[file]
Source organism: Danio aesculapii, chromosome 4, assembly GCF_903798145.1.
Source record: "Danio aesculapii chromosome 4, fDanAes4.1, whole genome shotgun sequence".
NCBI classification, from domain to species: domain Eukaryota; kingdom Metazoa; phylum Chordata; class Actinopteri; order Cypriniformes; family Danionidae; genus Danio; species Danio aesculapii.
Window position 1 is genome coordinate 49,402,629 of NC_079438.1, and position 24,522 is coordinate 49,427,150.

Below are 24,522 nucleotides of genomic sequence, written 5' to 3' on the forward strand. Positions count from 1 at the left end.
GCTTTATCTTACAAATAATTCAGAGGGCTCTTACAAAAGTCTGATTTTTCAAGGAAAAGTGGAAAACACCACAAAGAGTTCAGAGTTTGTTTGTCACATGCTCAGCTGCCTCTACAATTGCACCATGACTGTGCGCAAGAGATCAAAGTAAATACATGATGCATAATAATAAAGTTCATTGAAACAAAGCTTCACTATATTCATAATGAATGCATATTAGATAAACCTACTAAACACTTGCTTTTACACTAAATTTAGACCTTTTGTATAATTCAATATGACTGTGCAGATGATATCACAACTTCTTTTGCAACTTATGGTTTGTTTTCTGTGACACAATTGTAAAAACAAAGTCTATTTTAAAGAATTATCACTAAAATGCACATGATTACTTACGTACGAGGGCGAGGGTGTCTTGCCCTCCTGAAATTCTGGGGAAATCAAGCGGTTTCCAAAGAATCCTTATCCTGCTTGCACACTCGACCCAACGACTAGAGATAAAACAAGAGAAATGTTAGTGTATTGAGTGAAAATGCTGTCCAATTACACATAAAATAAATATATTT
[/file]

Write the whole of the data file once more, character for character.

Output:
Source organism: Danio aesculapii, chromosome 4, assembly GCF_903798145.1.
Source record: "Danio aesculapii chromosome 4, fDanAes4.1, whole genome shotgun sequence".
NCBI classification, from domain to species: domain Eukaryota; kingdom Metazoa; phylum Chordata; class Actinopteri; order Cypriniformes; family Danionidae; genus Danio; species Danio aesculapii.
Window position 1 is genome coordinate 49,402,629 of NC_079438.1, and position 24,522 is coordinate 49,427,150.

Below are 24,522 nucleotides of genomic sequence, written 5' to 3' on the forward strand. Positions count from 1 at the left end.
GCTTTATCTTACAAATAATTCAGAGGGCTCTTACAAAAGTCTGATTTTTCAAGGAAAAGTGGAAAACACCACAAAGAGTTCAGAGTTTGTTTGTCACATGCTCAGCTGCCTCTACAATTGCACCATGACTGTGCGCAAGAGATCAAAGTAAATACATGATGCATAATAATAAAGTTCATTGAAACAAAGCTTCACTATATTCATAATGAATGCATATTAGATAAACCTACTAAACACTTGCTTTTACACTAAATTTAGACCTTTTGTATAATTCAATATGACTGTGCAGATGATATCACAACTTCTTTTGCAACTTATGGTTTGTTTTCTGTGACACAATTGTAAAAACAAAGTCTATTTTAAAGAATTATCACTAAAATGCACATGATTACTTACGTACGAGGGCGAGGGTGTCTTGCCCTCCTGAAATTCTGGGGAAATCAAGCGGTTTCCAAAGAATCCTTATCCTGCTTGCACACTCGACCCAACGACTAGAGATAAAACAAGAGAAATGTTAGTGTATTGAGTGAAAATGCTGTCCAATTACACATAAAATAAATATATTT